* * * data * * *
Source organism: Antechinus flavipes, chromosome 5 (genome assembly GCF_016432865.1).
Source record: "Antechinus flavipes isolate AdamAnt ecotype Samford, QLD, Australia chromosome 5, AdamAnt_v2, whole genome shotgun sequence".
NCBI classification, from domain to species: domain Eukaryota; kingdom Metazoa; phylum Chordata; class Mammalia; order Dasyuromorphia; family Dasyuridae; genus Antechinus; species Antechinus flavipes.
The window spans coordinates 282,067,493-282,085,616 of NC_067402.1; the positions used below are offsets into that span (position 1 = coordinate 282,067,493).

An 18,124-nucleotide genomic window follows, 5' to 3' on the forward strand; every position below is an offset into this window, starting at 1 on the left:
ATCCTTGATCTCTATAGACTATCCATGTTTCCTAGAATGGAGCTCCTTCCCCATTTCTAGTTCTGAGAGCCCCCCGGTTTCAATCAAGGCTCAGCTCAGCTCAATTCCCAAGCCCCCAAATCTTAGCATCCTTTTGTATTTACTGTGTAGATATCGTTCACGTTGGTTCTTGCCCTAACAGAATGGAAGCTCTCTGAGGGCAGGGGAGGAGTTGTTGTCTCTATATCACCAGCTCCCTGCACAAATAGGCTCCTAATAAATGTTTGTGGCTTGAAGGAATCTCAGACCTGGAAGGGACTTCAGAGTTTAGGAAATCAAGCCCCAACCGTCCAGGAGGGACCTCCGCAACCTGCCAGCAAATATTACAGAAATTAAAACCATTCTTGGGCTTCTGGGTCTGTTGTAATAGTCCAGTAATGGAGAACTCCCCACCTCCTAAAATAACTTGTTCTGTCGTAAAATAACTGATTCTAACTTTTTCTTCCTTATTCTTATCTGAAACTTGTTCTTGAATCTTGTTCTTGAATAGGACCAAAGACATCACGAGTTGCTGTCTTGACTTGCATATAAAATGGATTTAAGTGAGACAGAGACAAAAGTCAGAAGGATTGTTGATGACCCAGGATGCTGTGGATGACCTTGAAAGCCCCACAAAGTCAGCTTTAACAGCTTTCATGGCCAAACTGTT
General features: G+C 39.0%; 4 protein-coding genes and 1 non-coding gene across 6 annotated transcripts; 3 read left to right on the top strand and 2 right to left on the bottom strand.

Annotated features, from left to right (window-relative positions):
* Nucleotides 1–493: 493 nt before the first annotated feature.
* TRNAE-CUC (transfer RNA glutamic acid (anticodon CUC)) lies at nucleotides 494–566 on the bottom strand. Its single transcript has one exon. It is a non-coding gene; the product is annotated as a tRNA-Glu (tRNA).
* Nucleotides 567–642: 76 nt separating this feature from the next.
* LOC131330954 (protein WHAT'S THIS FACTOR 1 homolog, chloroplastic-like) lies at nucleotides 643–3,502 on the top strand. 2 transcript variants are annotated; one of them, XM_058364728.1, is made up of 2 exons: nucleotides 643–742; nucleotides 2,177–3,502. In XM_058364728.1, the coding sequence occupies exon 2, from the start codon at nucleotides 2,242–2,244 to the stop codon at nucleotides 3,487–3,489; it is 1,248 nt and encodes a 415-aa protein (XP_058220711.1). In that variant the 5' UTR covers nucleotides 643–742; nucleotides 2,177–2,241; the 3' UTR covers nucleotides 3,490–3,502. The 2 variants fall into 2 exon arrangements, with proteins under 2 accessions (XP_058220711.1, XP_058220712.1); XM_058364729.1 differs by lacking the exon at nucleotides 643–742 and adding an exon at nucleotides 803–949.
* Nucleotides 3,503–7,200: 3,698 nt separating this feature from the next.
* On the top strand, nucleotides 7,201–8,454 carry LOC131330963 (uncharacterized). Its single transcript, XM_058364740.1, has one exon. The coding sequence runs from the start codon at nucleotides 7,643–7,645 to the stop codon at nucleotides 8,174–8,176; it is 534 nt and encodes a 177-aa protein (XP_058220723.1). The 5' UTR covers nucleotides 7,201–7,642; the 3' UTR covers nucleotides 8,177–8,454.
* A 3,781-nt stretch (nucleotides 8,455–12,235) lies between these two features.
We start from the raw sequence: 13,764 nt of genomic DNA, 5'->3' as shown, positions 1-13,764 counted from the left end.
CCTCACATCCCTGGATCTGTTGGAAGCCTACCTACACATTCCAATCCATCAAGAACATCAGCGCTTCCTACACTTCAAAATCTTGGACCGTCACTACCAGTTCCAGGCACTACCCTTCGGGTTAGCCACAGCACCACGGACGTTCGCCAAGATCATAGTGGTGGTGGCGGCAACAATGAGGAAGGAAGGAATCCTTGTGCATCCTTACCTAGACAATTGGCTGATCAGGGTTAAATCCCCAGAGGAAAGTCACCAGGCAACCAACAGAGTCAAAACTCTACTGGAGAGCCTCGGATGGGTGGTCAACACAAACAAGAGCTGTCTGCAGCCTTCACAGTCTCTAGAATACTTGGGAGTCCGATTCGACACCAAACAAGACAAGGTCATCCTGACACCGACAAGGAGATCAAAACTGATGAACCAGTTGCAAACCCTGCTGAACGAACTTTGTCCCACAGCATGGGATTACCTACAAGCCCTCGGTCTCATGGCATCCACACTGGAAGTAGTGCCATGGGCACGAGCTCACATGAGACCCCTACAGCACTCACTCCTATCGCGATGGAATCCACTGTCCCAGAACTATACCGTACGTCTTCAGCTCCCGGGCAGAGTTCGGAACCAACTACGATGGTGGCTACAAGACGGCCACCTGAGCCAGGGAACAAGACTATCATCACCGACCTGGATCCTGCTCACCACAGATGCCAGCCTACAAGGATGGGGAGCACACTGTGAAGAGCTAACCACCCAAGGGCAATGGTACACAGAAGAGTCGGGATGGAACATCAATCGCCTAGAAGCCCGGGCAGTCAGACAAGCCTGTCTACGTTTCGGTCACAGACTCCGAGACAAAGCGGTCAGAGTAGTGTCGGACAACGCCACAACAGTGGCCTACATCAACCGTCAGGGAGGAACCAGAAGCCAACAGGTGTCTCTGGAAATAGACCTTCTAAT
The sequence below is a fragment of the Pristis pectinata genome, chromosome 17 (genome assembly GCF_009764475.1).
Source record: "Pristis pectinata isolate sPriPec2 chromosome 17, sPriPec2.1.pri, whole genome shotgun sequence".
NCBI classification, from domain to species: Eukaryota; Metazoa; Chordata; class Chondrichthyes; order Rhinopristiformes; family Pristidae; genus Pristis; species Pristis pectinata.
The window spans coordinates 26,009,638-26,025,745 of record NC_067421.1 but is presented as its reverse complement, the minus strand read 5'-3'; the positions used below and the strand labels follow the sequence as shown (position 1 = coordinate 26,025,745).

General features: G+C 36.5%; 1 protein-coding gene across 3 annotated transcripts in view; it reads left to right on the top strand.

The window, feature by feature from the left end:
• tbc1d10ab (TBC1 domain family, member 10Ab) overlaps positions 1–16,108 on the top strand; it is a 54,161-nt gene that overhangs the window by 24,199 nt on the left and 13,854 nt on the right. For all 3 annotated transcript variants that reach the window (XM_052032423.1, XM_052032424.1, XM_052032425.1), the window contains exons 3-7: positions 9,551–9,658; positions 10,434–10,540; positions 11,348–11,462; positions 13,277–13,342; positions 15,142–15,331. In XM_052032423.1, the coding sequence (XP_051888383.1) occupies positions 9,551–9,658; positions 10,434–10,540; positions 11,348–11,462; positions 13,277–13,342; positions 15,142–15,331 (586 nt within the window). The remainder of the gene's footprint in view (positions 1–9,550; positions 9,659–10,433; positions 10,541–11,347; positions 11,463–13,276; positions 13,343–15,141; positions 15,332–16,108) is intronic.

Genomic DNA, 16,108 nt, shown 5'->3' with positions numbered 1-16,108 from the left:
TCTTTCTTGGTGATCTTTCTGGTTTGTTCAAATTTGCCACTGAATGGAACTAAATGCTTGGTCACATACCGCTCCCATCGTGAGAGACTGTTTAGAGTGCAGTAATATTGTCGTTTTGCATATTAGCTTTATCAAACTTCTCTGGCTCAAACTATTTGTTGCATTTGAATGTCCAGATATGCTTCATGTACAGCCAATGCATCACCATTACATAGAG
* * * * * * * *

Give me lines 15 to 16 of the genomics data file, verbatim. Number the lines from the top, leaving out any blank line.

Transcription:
* A 3,781-nt stretch (nucleotides 8,455–12,235) lies between these two features.
We start from the raw sequence: 13,764 nt of genomic DNA, 5'->3' as shown, positions 1-13,764 counted from the left end.